Four years after it was first proposed, US regulators have approved the Volcker Rule.
Named after the former chairman of the US Federal Reserve, this bans banks from making bets with their own money proprietary (prop) trading in order to reduce the likelihood of Wall Street's big players engaging in overly risky activity and requiring a bail-out.
What the commentators said
Still, as the FT pointed out, implicit state guarantees for big banks and lax regulation of prop trading helped fuel the credit bubble. But turning the Volcker rule into a workable law has proved "fiendishly difficult". A key issue is deciding what constitutes prop trading and what is market making, whereby a bank buys and sells assets for clients.
Subscribe to MoneyWeek
Subscribe to MoneyWeek today and get your first six magazine issues absolutely FREE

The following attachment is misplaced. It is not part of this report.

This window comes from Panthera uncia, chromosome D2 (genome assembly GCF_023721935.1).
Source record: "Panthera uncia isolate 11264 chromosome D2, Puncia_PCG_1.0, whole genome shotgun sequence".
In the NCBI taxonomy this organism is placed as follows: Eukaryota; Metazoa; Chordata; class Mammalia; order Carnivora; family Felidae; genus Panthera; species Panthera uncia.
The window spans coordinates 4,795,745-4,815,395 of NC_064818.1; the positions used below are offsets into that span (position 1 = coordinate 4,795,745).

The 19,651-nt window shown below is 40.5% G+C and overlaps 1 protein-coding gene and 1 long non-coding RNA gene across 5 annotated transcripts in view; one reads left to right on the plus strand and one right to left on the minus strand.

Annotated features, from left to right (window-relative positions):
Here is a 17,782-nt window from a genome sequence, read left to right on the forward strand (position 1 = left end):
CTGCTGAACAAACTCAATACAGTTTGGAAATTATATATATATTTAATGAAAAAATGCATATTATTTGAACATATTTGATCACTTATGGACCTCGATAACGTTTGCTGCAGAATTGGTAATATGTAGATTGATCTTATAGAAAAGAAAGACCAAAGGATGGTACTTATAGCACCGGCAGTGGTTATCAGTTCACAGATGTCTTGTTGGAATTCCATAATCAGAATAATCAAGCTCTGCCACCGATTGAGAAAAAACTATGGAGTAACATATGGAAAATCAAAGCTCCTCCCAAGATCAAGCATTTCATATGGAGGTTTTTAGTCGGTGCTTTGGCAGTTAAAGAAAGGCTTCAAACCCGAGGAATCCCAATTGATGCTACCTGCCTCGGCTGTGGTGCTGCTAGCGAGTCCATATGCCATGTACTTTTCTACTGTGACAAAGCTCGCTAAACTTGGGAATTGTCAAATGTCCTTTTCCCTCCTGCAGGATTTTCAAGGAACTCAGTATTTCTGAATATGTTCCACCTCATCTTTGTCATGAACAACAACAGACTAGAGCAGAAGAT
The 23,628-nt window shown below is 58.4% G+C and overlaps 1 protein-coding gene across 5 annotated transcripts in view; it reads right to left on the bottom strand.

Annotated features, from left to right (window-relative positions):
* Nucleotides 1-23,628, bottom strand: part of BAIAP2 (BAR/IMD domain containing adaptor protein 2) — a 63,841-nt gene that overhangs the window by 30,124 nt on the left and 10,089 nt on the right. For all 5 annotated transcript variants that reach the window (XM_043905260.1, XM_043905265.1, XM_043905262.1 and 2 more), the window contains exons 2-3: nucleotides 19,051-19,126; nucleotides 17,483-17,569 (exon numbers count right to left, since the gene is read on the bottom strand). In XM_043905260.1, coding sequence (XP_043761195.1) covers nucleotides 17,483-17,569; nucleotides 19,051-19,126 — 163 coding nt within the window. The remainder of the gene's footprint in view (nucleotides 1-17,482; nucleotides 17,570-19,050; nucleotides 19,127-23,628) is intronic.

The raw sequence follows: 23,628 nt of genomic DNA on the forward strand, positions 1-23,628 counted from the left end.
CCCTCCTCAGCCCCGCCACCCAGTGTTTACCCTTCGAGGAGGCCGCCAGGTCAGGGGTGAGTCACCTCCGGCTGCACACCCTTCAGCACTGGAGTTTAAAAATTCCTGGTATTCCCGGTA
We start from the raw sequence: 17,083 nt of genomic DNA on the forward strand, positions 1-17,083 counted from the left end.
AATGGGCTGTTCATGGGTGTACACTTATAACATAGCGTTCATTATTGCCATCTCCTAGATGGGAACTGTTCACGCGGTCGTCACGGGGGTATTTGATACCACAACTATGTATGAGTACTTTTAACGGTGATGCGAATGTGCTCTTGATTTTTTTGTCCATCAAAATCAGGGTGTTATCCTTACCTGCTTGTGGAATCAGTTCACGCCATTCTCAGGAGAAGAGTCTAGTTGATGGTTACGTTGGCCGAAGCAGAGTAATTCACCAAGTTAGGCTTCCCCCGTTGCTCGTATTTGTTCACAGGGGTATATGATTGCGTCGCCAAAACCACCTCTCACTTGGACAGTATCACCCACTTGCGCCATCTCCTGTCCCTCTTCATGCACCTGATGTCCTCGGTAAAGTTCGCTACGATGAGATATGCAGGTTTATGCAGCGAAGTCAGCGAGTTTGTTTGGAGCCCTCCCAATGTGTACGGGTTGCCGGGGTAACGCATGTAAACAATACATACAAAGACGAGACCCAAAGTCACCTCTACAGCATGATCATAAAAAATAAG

For instance, said The Daily Telegraph, the process of making a market, or establishing a price, for a client will often involve the firm holding a certain amount of the product on its own balance sheet.
"How do you know whether a certain amount of overstocking might amount to no more than an optimistic view on trading volumes rather than an outright bet on... the product's price?
Practical difficulties notwithstanding, said David Reilly in The Wall Street Journal, the Volcker rule will be worthwhile if it marks a first step towards stopping banks having their fingers in so many pies that they become too big to fail.
Why, for instance, are they allowed to run their own fund management arms, when implicit government backing gives them an advantage over stand-alone firms and encourages risk taking? And shouldn't other companies, rather than banks, handle market making? We must get "banks back to being banks".
December 2023 NS&I Premium Bond winners - check now to see what you’ve won
If you hold money in NS&I Premium Bonds, you can check from today (2 December) to see if you have won in the December prize draw. Here’s how to check.
By Vaishali Varu Published
OpenAI – corporate drama unleashed
OpenAI, the firm behind ChatGPT, was in uproar as its boss was booted out, briefly snapped up by Microsoft and then brought back again.
By Dr Matthew Partridge Published